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Tuesday, September 25, 2007

Major Mitchell Cockatoo


The Major Mitchell's Cockatoo, Lophocroa leadbeateri also known as Leadbeater's Cockatoo or Pink Cockatoo is a medium-sized cockatoo restricted to arid and semi-arid inland areas of Australia. It was usually placed in the genus Cacatua in recent times, but all available evidence suggests that placement of this species in a monotypic genus, Lophocroa is advocated (Brown & Toft, 1999).

With its soft-textured white and salmon-pink plumage and large, bright red and yellow crest, it is generally recognised as the most beautiful of all cockatoos. It is named in honour of Major Sir Thomas Mitchell, who wrote "Few birds more enliven the monotonous hues of the Australian forest than this beautiful species whose pink-coloured wings and flowing crest might have embellished the air of a more voluptuous region".

Female Orchard Oriole, Rio Grande Valley, Texas


The Orchard Oriole, Icterus spurius, is the smallest species of icterid blackbird at 6.3 inches (16 cm) long and a weight of 20 g. The specific name spurius refers to the original misidentification of the male as a female Baltimore Oriole. These birds are sometimes mistakenly identified as New World warblers.

The adult has a pointed bill and white wing bars. The adult male is chestnut on the underparts, shoulder and rump, with the rest of the plumage being black. One-year males are yellow with a black bib. The adult female is olive-green on the upper parts, yellowish on the breast and belly.

The breeding habitat is semi-open areas with deciduous trees across eastern North America south to central Mexico, often near water. The nest is a tightly woven pouch attached to a fork on a horizontal branch. In some parts of their range, they may nest in small colonies.

These birds migrate in flocks for wintering from central Mexico south through Central America to northern Colombia and northwestern Venezuela. In the Caribbean, they can often be found on the Bahamas, Cuba, Cayman Islands, Jamaica and the Turks and Caicos Islands.

They forage in trees and shrubs, also making short flights to catch insects and feed from flowers. These birds mainly eat insects, particular fruit[1] and nectar, and also other plantstuff.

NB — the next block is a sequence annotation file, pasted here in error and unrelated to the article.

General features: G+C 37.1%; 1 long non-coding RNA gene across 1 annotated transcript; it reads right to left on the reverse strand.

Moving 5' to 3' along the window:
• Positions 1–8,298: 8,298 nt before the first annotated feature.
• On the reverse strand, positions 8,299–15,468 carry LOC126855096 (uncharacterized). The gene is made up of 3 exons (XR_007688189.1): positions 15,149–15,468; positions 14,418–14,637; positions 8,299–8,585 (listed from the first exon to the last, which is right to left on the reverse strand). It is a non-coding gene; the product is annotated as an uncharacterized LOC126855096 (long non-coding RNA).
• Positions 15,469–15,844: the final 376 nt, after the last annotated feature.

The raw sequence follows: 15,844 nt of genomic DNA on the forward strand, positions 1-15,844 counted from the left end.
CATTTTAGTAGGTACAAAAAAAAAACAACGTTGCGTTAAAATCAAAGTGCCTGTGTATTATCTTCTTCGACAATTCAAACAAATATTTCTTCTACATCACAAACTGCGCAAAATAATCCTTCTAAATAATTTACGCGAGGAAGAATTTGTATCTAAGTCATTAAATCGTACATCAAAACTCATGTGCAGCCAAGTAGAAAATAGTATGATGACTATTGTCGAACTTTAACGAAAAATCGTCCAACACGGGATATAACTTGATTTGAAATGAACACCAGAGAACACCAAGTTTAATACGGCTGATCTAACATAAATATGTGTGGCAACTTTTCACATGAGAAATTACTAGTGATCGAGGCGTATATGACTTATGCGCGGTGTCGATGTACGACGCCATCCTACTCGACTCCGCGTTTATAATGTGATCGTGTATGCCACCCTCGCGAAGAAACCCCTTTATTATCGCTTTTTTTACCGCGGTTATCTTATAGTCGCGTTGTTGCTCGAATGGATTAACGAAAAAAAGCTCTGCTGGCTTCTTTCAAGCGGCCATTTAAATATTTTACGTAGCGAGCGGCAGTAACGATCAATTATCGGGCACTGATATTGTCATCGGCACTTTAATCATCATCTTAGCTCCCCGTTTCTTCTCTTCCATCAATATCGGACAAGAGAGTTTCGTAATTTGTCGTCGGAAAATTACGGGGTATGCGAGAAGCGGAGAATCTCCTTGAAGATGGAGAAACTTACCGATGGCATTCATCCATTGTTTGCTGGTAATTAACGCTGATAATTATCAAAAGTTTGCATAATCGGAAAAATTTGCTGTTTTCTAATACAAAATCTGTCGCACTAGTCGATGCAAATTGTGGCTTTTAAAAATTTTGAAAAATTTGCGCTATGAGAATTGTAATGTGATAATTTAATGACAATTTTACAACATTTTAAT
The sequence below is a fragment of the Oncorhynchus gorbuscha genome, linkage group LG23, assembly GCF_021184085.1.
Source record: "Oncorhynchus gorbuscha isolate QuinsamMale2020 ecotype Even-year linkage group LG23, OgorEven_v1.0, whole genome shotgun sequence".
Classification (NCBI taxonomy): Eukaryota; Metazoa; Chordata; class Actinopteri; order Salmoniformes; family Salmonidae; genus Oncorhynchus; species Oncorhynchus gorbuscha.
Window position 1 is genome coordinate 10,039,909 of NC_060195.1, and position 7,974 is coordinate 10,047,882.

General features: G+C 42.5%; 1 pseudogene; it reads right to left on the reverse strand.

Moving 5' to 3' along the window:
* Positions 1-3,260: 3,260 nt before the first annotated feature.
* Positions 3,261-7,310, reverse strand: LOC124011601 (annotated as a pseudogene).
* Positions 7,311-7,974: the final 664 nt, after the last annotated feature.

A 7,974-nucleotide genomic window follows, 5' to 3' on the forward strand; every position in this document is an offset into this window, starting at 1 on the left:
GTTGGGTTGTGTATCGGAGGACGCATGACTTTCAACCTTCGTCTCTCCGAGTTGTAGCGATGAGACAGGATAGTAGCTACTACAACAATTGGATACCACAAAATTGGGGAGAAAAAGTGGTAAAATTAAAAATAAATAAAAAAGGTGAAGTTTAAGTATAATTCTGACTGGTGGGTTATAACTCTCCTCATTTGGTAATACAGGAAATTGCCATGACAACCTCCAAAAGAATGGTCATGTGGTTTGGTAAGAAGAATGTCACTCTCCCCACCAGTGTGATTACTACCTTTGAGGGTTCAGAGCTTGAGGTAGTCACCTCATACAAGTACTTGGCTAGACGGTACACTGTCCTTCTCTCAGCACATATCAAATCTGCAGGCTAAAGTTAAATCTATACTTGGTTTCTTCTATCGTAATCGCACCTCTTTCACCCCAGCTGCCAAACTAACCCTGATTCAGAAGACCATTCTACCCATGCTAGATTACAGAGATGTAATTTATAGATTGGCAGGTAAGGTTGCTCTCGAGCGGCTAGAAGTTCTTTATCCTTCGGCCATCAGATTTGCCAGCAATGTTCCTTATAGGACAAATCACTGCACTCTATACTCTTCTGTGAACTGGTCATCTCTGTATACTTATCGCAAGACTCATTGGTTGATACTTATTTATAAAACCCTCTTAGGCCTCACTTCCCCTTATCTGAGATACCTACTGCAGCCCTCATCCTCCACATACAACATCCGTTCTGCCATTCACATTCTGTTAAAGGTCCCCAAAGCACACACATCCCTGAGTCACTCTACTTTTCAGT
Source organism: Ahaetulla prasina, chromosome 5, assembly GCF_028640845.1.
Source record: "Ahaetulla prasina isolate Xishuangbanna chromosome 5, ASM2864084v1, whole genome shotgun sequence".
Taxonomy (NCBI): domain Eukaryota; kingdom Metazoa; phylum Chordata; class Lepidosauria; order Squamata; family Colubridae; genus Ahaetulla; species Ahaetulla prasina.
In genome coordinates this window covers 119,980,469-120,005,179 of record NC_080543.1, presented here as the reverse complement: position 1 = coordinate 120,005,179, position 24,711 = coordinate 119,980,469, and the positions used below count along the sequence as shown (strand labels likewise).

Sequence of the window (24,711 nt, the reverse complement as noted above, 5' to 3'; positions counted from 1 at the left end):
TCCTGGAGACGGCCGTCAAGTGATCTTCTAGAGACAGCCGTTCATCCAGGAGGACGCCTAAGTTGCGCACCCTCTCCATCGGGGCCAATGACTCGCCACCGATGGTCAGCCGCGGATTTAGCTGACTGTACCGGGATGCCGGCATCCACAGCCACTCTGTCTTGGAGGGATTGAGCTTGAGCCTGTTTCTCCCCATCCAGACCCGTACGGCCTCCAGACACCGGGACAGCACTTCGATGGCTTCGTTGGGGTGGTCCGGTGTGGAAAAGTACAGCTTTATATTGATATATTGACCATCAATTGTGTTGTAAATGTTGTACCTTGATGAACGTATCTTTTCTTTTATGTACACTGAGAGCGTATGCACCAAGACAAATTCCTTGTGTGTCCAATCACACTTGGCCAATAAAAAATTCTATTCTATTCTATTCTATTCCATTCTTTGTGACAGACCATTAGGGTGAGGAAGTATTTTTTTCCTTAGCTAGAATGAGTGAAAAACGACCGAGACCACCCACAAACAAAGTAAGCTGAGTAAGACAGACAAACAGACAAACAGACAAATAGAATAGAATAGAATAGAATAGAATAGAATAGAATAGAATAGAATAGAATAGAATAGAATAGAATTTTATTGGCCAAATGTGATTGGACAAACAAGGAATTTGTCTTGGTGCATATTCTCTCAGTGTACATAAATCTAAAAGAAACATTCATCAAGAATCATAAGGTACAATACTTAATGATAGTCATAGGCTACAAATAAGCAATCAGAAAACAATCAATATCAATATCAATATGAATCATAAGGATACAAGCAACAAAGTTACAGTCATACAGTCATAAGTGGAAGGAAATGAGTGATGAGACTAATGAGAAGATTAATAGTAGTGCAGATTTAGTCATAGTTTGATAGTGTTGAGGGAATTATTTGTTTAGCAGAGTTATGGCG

Snowy Egret in Breeding Plumage, Florida

The Snowy Egret (Egretta thula) is a small white heron. It is the American counterpart to the very similar Old World Little Egret, which has established a foothold in the Bahamas.

Adults are typically 61 cm long and weigh 375 g. They have a slim black bill and long black legs with yellow feet. The area of the upper bill, in front of the eyes, is yellow but turns red during the breeding season, when the adults also gain recurved plumes on the back, making for a "shaggy" effect. The juvenile looks similar to the adult, but the base of the bill is paler, and a green or yellow line runs down the back of the legs.

Their breeding habitat is large inland and coastal wetlands from the lower Great Lakes and southwestern United States to South America. The breeding range in eastern North America extends along the Atlantic and Gulf Coasts from Maine to Texas, and inland along major rivers and lakes. They nest in colonies, often with other waders, usually on platforms of sticks in trees or shrubs. Their flat, shallow nests are made of sticks and lined with fine twigs and rushes. Three to four greenish-blue, oval eggs are incubated by both adults. The young leave the nest in 20 to 25 days and hop about on branches near the nest before finally departing.

In warmer locations, some Snowy Egret are permanent residents; northern populations migrate to Central America and the West Indies. They may wander north after the breeding season, very rarely venturing to western Europe—the first bird sighted in Britain wintered in Scotland from 2001–2002.